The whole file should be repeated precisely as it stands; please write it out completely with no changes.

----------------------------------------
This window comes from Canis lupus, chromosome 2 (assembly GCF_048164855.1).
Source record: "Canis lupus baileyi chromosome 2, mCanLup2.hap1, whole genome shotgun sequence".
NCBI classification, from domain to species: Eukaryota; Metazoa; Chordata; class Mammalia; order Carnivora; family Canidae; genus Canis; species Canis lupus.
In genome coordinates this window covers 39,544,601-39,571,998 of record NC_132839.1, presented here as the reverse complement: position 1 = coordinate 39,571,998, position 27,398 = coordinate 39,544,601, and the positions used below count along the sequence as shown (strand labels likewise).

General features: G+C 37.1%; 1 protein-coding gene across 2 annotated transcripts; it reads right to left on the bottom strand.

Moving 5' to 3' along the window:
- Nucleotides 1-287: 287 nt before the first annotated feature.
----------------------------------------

This window comes from Canis lupus, chromosome 2 (assembly GCF_048164855.1).
Source record: "Canis lupus baileyi chromosome 2, mCanLup2.hap1, whole genome shotgun sequence".
NCBI classification, from domain to species: Eukaryota; Metazoa; Chordata; class Mammalia; order Carnivora; family Canidae; genus Canis; species Canis lupus.
In genome coordinates this window covers 39,544,601-39,571,998 of record NC_132839.1, presented here as the reverse complement: position 1 = coordinate 39,571,998, position 27,398 = coordinate 39,544,601, and the positions used below count along the sequence as shown (strand labels likewise).

General features: G+C 37.1%; 1 protein-coding gene across 2 annotated transcripts; it reads right to left on the bottom strand.

Moving 5' to 3' along the window:
- Nucleotides 1-287: 287 nt before the first annotated feature.